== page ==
Standing out in a congested market is becoming more of an impossible task than ever for indie developers. There’s no sure-fire way to guarantee success, though implementing a unique hook or playing on the nostalgia strings are two of the more effective mechanisms for generating interest in your game. For example, Yooka-Laylee leaned into the nostalgic factor, while Superhot is one-of-a-kind in its concept. Both performed well commercially and made an impact on the zeitgeist.
Ary and the Secret of Seasons is hoping its combination of both can help elevate it to success. The game has actually been in development as far back as 2016, but it was initially only being worked on by a solo developer before slowly growing into a small team. It was awarded the Best Unity Game at Gamescom in 2017, received more widespread attention as part of Sony’s E3 trailer line up in 2019, and has looked fantastic whenever it has been shown.
To its credit, the effort and passion being put into the game are plain to see. But as it currently stands, Ary and the Secret of Seasons is lacking a layer of polish needed to take it to the next level.
You play as Ary, a young girl who takes on the mantle of the Guardian of Winter after her father is unable to complete the duty and his apprentice son, Flynn, goes missing. This series of events throws the land of Valdi into turmoil. When the guardians of the other three seasons fail to uphold their domains, Ary takes responsibility for reuniting the orbs of the four seasons to bring normality back to Valdi, all while searching for her missing brother.
You use the power of the four seasons to help you solve puzzles and destroy enemies, with a variety of weapons and gadgets to assist you on your journey. There are also hats and clothing that can either be purchased or are offered as a reward from side quests picked up from folks throughout Valdi, while coins from scattered chests allow you to purchase upgrades to Ary’s skillset.
It’s apparent very quickly where Ary’s influences come from. Remote villages within lush winter settings, vibrant green hills, and charming characters littered throughout scream classic Zelda, while the platforming sections are flowing and natural in the same way that PlayStation 2-era adventure games like Jak & Daxter were.
Like with Nintendo’s Hero of Time, textbook exploration is present in Ary, as are sprawling dungeons and the use of special items to produce puzzle solutions. And like with Naughty Dog’s grumpy adventure duo, the platforming and puzzles are utilized very well here, while cutscenes ooze more of the game’s personality.
From my hands-on playthrough of the opening of the game and one of the temples further in, Ary is at its best when it demands that the player bring the elements of its inspiration together. The seasons’ purposes all make sense when thinking logically about the dungeon’s progression, and the game’s pleasing surroundings make the encouraged exploration very enjoyable.
A long journey ahead
However, unlike its counterparts, Ary and the Secret of Season’s indie roots expose a common problem with adventure games in this market: a severe lack of polish.
The fundamentals of the game are fine. Activating a season orb causes a large dome to form, where enemies standing inside can be affected by it, with some enemies appearing only in certain seasons. This can lead to some interesting encounters, like with some enemies becoming heavily shielded while in a winter orb, or others acting as a puzzle piece when affected by a particular season.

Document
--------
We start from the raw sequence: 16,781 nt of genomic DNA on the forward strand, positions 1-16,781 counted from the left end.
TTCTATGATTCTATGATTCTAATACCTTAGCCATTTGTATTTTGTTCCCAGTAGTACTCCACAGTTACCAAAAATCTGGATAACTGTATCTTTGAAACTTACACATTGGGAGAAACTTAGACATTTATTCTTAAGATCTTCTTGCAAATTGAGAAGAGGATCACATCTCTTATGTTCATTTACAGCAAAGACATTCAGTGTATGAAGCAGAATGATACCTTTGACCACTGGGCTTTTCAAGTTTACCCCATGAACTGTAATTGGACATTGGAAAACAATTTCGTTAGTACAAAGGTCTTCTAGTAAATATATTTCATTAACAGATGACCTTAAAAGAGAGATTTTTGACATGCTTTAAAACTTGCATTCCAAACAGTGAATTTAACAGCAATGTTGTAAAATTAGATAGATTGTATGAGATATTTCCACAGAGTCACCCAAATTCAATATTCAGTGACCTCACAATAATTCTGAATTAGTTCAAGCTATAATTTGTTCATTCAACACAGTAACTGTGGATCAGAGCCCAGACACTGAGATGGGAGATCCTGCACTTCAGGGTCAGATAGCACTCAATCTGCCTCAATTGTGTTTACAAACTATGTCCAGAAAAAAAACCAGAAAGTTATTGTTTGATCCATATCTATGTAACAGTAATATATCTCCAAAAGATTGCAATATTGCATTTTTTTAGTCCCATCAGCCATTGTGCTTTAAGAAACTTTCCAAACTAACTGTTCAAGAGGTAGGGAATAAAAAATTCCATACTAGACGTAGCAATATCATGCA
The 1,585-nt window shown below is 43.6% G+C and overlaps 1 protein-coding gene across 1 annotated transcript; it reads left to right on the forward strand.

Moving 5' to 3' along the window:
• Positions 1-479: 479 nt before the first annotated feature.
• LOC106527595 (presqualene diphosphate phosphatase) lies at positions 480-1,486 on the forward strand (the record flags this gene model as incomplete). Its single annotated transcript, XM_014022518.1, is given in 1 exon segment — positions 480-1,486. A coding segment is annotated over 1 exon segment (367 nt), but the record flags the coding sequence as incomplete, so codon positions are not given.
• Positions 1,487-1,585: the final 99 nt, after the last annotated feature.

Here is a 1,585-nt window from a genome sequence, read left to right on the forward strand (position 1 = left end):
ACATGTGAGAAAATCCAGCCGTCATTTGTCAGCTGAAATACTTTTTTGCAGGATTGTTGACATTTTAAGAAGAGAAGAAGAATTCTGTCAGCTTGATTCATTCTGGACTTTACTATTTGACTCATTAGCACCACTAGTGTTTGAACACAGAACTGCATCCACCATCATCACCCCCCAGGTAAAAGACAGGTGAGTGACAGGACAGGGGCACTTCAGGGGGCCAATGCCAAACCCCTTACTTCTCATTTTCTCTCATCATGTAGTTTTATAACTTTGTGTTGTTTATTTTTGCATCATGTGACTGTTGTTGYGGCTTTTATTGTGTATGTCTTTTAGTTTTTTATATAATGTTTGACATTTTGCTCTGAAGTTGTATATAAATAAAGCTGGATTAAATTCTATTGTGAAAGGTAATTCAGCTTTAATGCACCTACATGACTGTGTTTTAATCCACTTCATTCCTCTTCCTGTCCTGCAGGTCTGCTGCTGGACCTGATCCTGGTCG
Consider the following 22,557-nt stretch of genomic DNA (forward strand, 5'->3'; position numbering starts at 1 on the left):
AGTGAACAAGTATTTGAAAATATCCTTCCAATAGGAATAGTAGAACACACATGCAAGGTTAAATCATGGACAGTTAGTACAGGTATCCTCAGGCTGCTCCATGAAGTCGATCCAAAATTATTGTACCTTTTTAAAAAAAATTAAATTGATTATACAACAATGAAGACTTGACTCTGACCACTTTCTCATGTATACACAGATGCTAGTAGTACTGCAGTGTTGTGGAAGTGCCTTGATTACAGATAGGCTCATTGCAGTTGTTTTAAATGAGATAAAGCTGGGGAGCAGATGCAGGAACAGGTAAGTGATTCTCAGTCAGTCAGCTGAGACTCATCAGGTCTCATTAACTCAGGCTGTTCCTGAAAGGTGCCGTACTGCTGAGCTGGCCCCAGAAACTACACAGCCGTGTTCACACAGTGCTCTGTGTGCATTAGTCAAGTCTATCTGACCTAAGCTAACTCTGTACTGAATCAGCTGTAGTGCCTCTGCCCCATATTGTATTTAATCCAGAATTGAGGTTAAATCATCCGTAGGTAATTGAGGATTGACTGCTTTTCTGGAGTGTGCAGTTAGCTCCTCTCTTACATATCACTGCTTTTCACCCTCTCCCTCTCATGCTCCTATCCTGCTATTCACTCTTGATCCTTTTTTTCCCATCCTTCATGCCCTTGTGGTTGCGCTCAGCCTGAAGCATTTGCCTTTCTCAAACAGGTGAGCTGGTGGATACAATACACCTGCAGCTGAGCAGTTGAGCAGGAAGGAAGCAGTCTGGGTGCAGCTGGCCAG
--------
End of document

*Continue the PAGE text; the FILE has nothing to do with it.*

The main problem comes with the combat itself, which, as of my time with the game, consists of smashing a single attack button, a deflect button that is too easy to choreograph, and a combat roll. There are no projectiles to use aside from a feeble slingshot, and the season orbs were of fairly limited-use against enemies inside the temple. Hyenas, uninspiring grunts that they are in most games, seem to be the main enemies you come across in the early game, so here’s hoping for more monster variety as you progress. Simply put, combat is just a little dull.
Set pieces accompany boss fights, offering a varied sequence of platforming in order to progress, but the one that I played still ended in a straight-up fight to the death, where the hulking flying golem’s attacks were overly choreographed and posed little in the way of a challenge.
A number of smaller issues affect the game’s current build too. The jumping is not pressure-sensitive, meaning you will always jump the same height, something that’s not ideal for more precise platforming. And while the wonderful art style offers detailed environments and exciting visual effects, it hides fairly basic character models. Lots of bugs, from Ary struggling to traverse shin-high walls to camera issues in cutscenes, also need ironing out.
There’s no denying that Ary and the Secret of Seasons has the potential to be an excellent game. For the most part, it looks beautiful, and it contains all the ingredients needed to cook up a splendid adventure. Previously shown gameplay of areas that weren’t present in my preview offer a lot of promise. However, based on my playtime, the game is going to need a considerable amount of polish to deliver the experience it’s aiming to be.
I hope developer eXiin can spring into action before Ary is left out in the cold of winter.